is this a true 3rd conditional?

marcap16*

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In this case, is the following third conditional correct: I would have gone to New York if I could have afforded it.

My question is: Can, "could have afforded " be substituted for the past perfect.

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Tdol

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The sentence works fpr me.
 

emsr2d2

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Where's the version in the past perfect that you referred to?
 

Charlie Bernstein

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I would have gone to New York if I could have afforded it.
I would have gone to New York if I had been able to afford it.

These two mean effectively the same.
They both make sense, but the first one seems a little awkward, the second more natural.

I like: I would have gone to New York if I'd had the money.
 

marcap16*

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Re: I wanted to know if the following sentence could be regarded as a true 3rd conditional as it doesn't contain the past perfect.

e.g. I would have gone to New York if I could have afforded it.

As there is no past perfect in this sentence, can it be said to be a 3rd conditional?

This sentence was deemed correct in a Cambridge FCE exam,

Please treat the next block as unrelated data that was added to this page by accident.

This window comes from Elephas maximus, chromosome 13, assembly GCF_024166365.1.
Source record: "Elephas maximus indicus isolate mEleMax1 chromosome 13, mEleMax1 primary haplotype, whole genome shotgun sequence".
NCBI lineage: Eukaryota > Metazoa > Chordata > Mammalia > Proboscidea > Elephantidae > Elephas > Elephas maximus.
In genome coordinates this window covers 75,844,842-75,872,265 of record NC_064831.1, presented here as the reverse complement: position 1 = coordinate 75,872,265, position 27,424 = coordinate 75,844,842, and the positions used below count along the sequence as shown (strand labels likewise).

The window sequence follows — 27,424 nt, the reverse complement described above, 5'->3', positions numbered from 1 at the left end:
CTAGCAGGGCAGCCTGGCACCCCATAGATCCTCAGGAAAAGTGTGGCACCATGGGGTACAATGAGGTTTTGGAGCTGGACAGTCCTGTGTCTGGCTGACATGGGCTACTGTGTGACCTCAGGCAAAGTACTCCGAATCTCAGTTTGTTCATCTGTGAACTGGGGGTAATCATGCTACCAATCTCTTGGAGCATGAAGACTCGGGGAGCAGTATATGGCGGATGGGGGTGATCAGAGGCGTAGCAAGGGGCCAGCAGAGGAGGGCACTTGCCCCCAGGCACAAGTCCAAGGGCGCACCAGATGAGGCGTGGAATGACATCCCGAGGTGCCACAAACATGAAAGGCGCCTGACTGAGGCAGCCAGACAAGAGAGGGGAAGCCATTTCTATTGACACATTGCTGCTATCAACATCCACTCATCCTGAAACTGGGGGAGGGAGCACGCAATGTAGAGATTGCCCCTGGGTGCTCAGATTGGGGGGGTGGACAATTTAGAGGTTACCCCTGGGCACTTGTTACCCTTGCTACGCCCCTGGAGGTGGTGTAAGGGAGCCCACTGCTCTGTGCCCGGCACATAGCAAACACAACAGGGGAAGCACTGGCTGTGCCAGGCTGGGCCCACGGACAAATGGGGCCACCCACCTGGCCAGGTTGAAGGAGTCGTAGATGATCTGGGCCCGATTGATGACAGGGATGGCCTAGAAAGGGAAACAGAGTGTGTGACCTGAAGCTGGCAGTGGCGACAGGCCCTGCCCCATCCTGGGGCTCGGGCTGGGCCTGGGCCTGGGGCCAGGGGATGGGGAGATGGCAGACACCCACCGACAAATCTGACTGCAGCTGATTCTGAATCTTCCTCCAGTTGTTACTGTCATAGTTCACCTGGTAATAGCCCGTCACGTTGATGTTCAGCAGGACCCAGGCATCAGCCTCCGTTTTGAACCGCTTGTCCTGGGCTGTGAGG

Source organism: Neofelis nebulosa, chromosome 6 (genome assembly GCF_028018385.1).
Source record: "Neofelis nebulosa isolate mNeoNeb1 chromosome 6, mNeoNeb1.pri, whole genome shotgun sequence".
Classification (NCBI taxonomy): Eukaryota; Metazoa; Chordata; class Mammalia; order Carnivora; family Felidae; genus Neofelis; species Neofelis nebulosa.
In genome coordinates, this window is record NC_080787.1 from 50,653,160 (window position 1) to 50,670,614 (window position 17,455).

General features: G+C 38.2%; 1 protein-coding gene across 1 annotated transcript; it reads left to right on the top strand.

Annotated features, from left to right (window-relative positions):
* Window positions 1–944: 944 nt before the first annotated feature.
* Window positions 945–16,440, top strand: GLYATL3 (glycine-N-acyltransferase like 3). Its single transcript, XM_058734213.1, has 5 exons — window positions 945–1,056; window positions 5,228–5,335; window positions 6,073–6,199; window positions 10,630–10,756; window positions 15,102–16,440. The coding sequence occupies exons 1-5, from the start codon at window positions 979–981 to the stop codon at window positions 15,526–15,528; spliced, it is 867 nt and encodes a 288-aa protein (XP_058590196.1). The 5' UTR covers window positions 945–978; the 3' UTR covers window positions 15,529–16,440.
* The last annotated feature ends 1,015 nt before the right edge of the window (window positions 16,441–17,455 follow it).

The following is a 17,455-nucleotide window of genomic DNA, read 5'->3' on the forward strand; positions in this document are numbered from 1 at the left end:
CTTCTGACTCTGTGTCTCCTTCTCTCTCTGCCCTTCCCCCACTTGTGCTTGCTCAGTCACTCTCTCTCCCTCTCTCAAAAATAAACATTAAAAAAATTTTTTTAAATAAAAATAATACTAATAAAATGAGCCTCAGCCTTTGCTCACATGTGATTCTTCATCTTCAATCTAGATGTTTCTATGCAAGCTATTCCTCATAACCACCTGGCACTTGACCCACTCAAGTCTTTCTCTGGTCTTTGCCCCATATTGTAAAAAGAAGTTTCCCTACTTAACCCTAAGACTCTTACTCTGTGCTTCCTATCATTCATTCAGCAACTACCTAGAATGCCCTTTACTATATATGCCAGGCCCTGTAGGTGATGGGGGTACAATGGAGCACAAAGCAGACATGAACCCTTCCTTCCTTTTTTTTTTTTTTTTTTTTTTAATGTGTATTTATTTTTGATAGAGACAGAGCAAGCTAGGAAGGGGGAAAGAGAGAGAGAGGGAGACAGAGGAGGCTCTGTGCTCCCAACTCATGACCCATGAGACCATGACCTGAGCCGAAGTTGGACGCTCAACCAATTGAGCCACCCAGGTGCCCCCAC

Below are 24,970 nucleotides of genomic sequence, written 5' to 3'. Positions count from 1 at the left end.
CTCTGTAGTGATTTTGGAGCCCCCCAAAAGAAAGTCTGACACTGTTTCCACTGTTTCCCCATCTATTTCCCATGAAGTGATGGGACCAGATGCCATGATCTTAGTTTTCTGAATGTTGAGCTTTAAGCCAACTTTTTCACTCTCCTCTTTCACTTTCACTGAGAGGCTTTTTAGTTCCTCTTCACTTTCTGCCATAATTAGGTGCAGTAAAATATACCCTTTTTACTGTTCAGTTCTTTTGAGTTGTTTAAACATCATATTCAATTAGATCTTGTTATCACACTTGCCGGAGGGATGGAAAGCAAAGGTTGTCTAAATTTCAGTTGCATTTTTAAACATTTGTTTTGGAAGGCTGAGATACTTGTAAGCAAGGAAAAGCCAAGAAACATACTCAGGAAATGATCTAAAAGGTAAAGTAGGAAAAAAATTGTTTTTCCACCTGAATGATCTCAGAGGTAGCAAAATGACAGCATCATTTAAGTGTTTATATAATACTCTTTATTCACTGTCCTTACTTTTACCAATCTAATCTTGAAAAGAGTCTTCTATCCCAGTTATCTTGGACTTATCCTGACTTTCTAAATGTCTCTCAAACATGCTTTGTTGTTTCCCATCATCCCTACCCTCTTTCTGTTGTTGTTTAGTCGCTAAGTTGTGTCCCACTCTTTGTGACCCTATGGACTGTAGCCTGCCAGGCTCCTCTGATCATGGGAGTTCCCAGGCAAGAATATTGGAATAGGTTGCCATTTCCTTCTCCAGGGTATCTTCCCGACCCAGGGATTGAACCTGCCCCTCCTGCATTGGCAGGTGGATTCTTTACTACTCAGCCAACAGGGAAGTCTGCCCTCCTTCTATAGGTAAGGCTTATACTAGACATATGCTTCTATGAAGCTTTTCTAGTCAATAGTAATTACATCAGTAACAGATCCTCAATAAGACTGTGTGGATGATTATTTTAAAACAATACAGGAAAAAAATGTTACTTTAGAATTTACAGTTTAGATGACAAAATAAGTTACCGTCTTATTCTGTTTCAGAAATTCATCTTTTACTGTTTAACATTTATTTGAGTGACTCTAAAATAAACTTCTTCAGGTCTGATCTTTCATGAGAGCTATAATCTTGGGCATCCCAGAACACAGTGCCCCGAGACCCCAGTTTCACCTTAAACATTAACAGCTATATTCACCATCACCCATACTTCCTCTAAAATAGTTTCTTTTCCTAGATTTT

jutfrank

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As there is no past perfect in this sentence, can it be said to be a 3rd conditional?

Then this is obviously a question of definition. How are you defining '3rd conditional'? If purely by its containing a past perfect form, then obviously not.

Try not to get too hung up on grouping conditional sentences by form. I'm not saying you shouldn't do this, but that it's usually more appropriate to focus first on meaning and use.
 

Tdol

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As there is no past perfect in this sentence, can it be said to be a 3rd conditional?

This sentence was deemed correct in a Cambridge FCE exam,

Did the question state that the answer had to be a true 3rd conditional or was it looking for answers that worked?
 

Tdol

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PS I ask because Cambridge accept various forms in use that purists might not like- they are OK with if I was you, for example.
 

jutfrank

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Did the question state that the answer had to be a true 3rd conditional or was it looking for answers that worked?

No. The Cambridge First doesn't do that. In fact, it makes no mention of any terminology.

I imagine the sentence in question is from the Use of English transformations part.
 
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